In Advance

  • Prepare the materials for the activity in Work Time A. Strategically group students into pairs. Make copies of the Trace an Argument: Evidence Cards, one per pair. Gather scissors, or cut apart the evidence cards in advance to save time during the lesson. Write out the points/reasons onto chart paper or be prepared to project them onto a large external screen for display.
  • Gather a small, soft ball for the activity in Work Time B, or use a different object that can easily and safely be tossed among classmates. Consider using a soft rocket ship, or other such object that matches the module topic.
  • Review the teacher version of the materials used in this lesson to see what will be required of students.
  • Prepare independent research reading journals. These should be a continuation of the journals started in Module 1, although students may wish to create a fresh copy for the new topic.
  • Become familiar with several of the books provided on the research reading list to direct students toward books that match their interests and reading levels.
  • Post the learning targets and applicable anchor charts (see Materials list).

Tech and Multimedia

  • Work Time B: Display age-appropriate images of the Poor People's Campaign led by Ralph Abernathy on July 15, 1969 to provide visual context for the text under examination in this section.
  • Closing and Assessment A: Use video book trailers to introduce and build excitement for the research reading books.
  • Closing and Assessment A: Use a free, online parent communication tool, such as http://eled.org/0120, to provide advance notice to parents about the expectations for independent reading at home.

Supporting English Language Learners

Supports guided in part by CA ELD Standards 6.I.B.6, 6.I.B.7, 6.I.B.8, 6.II.A.1, 6.II.A.2, and 6.II.C.6.

Important Points in the Lesson Itself

  • To support ELLs, this lesson revisits a familiar text and invites students to reread it for a different purpose: to deconstruct the essay’s argument structure and identify its main claim. Rereading the same text for multiple purposes enhances ELLs’ reading comprehension, reduces their cognitive load, and supports gains in reading fluency.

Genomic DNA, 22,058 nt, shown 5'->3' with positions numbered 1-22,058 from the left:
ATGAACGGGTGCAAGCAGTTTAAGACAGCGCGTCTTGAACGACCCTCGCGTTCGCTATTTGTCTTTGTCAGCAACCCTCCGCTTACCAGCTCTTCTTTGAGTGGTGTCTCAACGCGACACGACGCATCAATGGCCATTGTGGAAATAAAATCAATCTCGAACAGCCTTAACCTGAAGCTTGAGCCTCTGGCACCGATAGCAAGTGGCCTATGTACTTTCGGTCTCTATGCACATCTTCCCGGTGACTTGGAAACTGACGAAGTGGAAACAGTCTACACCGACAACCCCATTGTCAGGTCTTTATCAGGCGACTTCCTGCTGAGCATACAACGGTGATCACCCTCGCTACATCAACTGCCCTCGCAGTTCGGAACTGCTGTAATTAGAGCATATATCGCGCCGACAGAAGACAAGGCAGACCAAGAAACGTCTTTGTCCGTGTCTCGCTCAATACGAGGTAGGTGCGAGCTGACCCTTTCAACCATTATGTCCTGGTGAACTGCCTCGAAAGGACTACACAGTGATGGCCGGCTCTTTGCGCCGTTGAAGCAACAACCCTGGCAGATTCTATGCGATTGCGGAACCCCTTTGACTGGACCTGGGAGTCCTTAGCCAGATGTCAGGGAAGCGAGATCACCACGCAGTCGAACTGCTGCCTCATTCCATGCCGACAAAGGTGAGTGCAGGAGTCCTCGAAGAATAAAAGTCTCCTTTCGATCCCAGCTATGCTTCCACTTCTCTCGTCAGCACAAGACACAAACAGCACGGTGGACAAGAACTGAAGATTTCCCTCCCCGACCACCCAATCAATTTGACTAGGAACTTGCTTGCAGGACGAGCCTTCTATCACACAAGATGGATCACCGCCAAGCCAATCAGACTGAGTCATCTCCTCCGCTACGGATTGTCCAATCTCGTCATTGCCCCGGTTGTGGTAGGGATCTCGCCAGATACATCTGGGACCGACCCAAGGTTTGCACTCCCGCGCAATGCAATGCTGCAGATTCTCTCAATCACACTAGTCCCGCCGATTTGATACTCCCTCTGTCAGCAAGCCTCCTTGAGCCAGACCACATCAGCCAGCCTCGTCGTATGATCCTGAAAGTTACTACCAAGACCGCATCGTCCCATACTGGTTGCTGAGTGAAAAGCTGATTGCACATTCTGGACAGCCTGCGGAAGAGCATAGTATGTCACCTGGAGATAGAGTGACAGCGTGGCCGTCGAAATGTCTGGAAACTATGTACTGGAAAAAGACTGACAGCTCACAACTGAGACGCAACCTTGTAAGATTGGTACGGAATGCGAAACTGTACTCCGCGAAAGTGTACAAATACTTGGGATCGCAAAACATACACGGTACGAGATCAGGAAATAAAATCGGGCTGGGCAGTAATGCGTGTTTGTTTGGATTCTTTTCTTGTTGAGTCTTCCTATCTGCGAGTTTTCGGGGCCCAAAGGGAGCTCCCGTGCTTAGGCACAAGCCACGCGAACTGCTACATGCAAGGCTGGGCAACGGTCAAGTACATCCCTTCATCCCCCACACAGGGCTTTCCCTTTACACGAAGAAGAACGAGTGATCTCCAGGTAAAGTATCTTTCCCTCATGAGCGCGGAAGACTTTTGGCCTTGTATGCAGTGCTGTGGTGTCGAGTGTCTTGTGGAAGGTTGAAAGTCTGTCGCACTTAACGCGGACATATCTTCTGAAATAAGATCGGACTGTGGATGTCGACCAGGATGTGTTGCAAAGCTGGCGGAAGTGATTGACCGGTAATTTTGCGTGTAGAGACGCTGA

• ELLs may find it challenging to elucidate and understand the argument presented in the supplemental text. Although the argument essay structure is not entirely new to students—they analyzed and wrote literary argument essays during Module 3—the complexity of the language in this text increases the challenge of analyzing it.

Vocabulary

  • N/A

Materials from Previous Lessons

Teacher

Student

  • Characteristics of Effective Argument Writing anchor chart (example for teacher reference) (from Module 3, Unit 3, Lesson 1, Closing and Assessment A)
  • Equity sticks (from Module 1, Unit 1, Lesson 1, Work Time C)
  • Independent Reading Sample Plans (for teacher reference) (from the Tools page)
  • Text: "This Is How the Space Race Changed the Great Power Rivalry Forever" (one per student; from Module 4, Unit 1, Lesson 6, Work Time A)
  • Text: The Space Shuttle Decision Excerpt (one per student; from Module 4, Unit 1, Lesson 6, Homework A)
  • Independent reading journals (one per student; begun in Module 1, Unit 1, Lesson 6, Work Time B)

New Materials

Teacher

Student

  • Entrance Ticket: Unit 1, Lesson 7 (answers for teacher reference)
  • Trace an Argument: Evidence Cards (example for teacher reference)
  • Analyze Point of View: The Space Shuttle Decision (example for teacher reference)
  • Small, soft ball (one)
  • Entrance Ticket: Unit 1, Lesson 7 (one per student)
  • Highlighters (one per student)
  • Trace an Argument: Evidence Cards (one per pair)
  • Scissors (one per pair)
  • Analyze Point of View: The Space Shuttle Decision (one per student)

Assessment

Each unit in the 6-8 Language Arts Curriculum has two standards-based assessments built in, one mid-unit assessment and one end of unit assessment. The module concludes with a performance task at the end of Unit 3 to synthesize students' understanding of what they accomplished through supported, standards-based writing.

Opening

Opening

A. Engage the Learner - RI.6.8 (5 minutes)

  • Repeated routine: Follow the same routine as in previous lessons to distribute and review the Entrance Ticket: Unit 1, Lesson 7. Refer to the Entrance Ticket: Unit 1, Lesson 7 (answers for teacher reference) for possible responses. Students will also need a copy of Text: "This Is How the Space Race Changed the Great Power Rivalry Forever."